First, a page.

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Help to translate a sword Blade please

Article about: Hello guys, it's me again with another request.......The chap I "swapped" some bits with for that Wakasaki the other day, phoned me this morning and asked if I wanted anymore. He g

  1. #21

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    John-
    Cleaning the nakago is a BIG no no in Japanese blade conservation. Unfortunately, you have permanently damaged the blade by doing this. Study and identification of a blade at times takes a great amount of time and patience.
    The patina you have removed is a large part in being able to age the blade.
    BOB

    LIFE'S LOSERS NEVER LEARN FROM THE ERROR OF THEIR WAYS.

  2. #22

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    Bob
    I fail to see how it's ruined, you should see the state of the blade! I only gave it a light clean with some wet and dry. If it's 500 years old, that won't kill it
    Cheers
    John


    When you're wounded and left of Afghanistan's plains,
    An' the women come out to cut up what remains,
    Jest roll to your rifle an' blow out your brains,
    An' go to your Gawd like a soldier." - Rudyard Kipling

  3. #23

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    From your pictures, it appears a lot of the patina on the tang is gone.
    BOB

    LIFE'S LOSERS NEVER LEARN FROM THE ERROR OF THEIR WAYS.

  4. #24

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    Quote by BOB COLEMAN View Post
    From your pictures, it appears a lot of the patina on the tang is gone.
    That was rust Bob.
    Cheers
    John


    When you're wounded and left of Afghanistan's plains,
    An' the women come out to cut up what remains,
    Jest roll to your rifle an' blow out your brains,
    An' go to your Gawd like a soldier." - Rudyard Kipling

  5. #25

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    Quote by John Brandon View Post
    That was rust Bob.
    That may be true John but, it was "old" rust and that is important.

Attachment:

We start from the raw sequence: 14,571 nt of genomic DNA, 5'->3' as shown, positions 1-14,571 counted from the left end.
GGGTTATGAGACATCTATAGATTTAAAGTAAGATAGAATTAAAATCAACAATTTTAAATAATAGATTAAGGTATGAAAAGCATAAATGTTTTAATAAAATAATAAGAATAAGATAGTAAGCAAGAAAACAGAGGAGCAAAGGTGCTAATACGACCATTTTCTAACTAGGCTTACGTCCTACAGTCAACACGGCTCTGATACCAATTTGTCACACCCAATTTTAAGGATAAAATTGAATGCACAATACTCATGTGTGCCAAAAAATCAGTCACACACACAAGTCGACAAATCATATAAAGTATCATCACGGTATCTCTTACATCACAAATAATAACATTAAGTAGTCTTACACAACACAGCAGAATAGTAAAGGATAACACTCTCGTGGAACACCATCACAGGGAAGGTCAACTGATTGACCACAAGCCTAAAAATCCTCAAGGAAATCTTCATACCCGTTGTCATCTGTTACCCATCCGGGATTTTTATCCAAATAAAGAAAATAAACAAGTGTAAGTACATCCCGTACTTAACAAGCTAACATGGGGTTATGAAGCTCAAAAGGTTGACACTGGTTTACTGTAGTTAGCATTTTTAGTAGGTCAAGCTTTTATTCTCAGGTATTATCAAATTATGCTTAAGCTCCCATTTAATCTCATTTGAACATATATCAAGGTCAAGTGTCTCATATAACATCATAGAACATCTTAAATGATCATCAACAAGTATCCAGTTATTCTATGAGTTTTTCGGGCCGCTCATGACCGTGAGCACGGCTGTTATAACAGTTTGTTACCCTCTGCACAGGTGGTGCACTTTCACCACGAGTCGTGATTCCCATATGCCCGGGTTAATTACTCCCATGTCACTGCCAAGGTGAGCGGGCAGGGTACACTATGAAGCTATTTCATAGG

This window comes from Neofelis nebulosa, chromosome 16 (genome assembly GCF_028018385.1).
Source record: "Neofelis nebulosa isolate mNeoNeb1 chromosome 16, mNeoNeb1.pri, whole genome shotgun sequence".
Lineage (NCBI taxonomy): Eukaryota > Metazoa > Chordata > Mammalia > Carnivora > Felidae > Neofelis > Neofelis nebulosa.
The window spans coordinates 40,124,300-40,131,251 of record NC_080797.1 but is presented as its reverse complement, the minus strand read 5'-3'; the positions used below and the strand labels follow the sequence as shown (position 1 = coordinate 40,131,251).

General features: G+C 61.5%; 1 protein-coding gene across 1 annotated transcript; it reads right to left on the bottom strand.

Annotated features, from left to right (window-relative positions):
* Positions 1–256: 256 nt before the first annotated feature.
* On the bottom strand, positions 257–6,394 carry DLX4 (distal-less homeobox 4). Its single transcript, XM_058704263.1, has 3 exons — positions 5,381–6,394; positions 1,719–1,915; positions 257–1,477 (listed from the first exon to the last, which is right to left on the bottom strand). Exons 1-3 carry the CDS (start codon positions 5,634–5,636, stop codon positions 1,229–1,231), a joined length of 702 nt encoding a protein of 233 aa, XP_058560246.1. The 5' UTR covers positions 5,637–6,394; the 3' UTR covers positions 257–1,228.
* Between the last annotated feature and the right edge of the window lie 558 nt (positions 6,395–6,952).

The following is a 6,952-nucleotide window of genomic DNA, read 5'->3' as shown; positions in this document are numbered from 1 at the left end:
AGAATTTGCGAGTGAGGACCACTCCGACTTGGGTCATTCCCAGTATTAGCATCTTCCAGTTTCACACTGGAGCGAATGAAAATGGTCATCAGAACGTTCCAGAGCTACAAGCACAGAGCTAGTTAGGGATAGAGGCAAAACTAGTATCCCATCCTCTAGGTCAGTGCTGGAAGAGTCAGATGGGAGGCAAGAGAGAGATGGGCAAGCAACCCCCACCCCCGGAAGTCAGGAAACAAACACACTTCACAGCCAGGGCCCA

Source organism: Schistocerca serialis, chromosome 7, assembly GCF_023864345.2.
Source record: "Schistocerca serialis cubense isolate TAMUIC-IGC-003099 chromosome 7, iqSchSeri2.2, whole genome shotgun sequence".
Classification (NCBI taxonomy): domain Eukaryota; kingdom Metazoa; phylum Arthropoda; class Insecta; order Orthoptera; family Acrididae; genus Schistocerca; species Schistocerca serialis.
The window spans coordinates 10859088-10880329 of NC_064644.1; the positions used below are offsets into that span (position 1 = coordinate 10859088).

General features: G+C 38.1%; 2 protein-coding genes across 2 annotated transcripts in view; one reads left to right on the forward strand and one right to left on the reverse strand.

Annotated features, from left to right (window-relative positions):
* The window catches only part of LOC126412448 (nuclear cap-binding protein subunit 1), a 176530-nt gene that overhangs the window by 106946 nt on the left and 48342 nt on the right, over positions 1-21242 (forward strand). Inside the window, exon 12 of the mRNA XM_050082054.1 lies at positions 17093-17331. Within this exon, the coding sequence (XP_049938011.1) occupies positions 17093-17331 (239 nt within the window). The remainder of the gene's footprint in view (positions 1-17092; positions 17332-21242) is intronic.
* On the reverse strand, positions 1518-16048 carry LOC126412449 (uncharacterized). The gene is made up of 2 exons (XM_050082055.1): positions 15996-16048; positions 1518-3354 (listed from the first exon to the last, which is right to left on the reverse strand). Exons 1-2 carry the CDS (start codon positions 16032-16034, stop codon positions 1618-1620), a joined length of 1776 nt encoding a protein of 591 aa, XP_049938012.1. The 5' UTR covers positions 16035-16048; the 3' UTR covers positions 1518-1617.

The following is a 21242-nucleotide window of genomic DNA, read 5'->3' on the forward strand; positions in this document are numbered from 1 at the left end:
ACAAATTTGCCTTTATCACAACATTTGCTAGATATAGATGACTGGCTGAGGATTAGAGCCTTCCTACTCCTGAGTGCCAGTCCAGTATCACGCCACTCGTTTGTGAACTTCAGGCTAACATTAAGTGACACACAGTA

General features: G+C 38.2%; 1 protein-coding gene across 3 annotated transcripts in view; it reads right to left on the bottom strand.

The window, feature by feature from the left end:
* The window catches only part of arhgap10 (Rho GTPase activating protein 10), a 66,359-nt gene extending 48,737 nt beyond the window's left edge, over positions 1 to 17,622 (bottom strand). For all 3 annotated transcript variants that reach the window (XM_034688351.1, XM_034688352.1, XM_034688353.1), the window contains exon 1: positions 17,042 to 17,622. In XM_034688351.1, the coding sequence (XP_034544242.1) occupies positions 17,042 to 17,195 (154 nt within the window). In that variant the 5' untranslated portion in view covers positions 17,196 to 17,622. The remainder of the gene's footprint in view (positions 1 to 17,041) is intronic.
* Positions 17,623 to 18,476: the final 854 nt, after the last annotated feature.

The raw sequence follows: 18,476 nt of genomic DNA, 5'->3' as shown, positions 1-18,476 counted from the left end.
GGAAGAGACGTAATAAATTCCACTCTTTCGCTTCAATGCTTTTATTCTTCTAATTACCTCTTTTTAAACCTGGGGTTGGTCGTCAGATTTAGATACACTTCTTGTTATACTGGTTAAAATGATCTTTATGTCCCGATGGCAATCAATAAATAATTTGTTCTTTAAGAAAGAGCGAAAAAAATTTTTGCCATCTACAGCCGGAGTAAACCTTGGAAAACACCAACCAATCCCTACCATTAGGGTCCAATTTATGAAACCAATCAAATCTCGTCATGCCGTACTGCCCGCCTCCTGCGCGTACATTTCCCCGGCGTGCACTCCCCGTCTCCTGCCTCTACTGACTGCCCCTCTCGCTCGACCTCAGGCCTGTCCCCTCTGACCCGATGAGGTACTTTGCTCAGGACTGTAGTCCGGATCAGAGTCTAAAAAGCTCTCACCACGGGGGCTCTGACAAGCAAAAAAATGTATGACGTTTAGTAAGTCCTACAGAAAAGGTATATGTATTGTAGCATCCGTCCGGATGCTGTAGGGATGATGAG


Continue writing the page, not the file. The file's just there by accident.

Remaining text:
Ralph.
    Searching for anything relating to, Anton Boos, 934 Stamm. Kp. Pz. Erz. Abt. 7, 3 Kompanie, Panzer-Regiment 2, 16th Panzer-Division (My father)

  6. #26

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    John, Bob has spent many years studying Japanese blades and culture, and is a purist (not meaning that in a negative way) as a collector. The condition is a blade is part of the life of the blade. It shows the path it has traveled. Removing that removes part of its life and history. Plus in the world of blade collecting, the patina can help separate the authentic from the fake. So these things are important to some collectors. If you were to try to resell this blade, a purist probably wouldn't be interested anymore.

    However, some of us, like me believe in taking care of my equipment, and putting them back to as original condition as possible is my goal with my collection. I I'll never sell my collection, so the impact on its value is not a concern for me. It's all up to you where you stand on your own pieces.

    The experts we rely on, here and other forums, have priceless knowledge that we all value, so it's best to treat each other with respect and understand each other's perspectives.

  7. #27

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    Thanks for your comments Bruce.....duly noted. And taken on board, but I would just like to say one last thing......... the blade was givenue to me, and anything that is a gift I would never sell, and I wouldn't part with this blade for any amount, but I didn't want it sitting on my cupboard looking like a sad rusty piece of metal. I cleaned that part as before no one could read the date. So I still don't know what date it is. There is a difference between being a purist and wanting something to look nice......... I imported a 66 mustang several years ago from florid a. I did a total rebuild and have just put a 302 race engine manual gearbox box 19 inch wheels and a limited slip different. The purist would say I've ruined it....... many others say it's fantastic. Personally I rescued it from the scrap heap. And have given the old lady a new lease of life...... different strokes for different folks 😎
    Cheers
    John


    When you're wounded and left of Afghanistan's plains,
    An' the women come out to cut up what remains,
    Jest roll to your rifle an' blow out your brains,
    An' go to your Gawd like a soldier." - Rudyard Kipling

  8. #28

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    As a final note for clarification, the proper way wo clean bujild up rust on a nakago is to first soak it in a light weight oil for several days. The pond the built up rust with a brass hammer to loosen the rust. Then use a piece of deer antler to scrape the rust. Repeat the hammer process and then clean the nakago with alcohol. The process is repeated until the desired result is reached. This is a very time consuming process but does work without damaging the important rust patina or the yasuremei(file marks).
    BOB

    LIFE'S LOSERS NEVER LEARN FROM THE ERROR OF THEIR WAYS.

  9. #29

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    Bob, very good to know for all of us! I will use it from now on, thank you!

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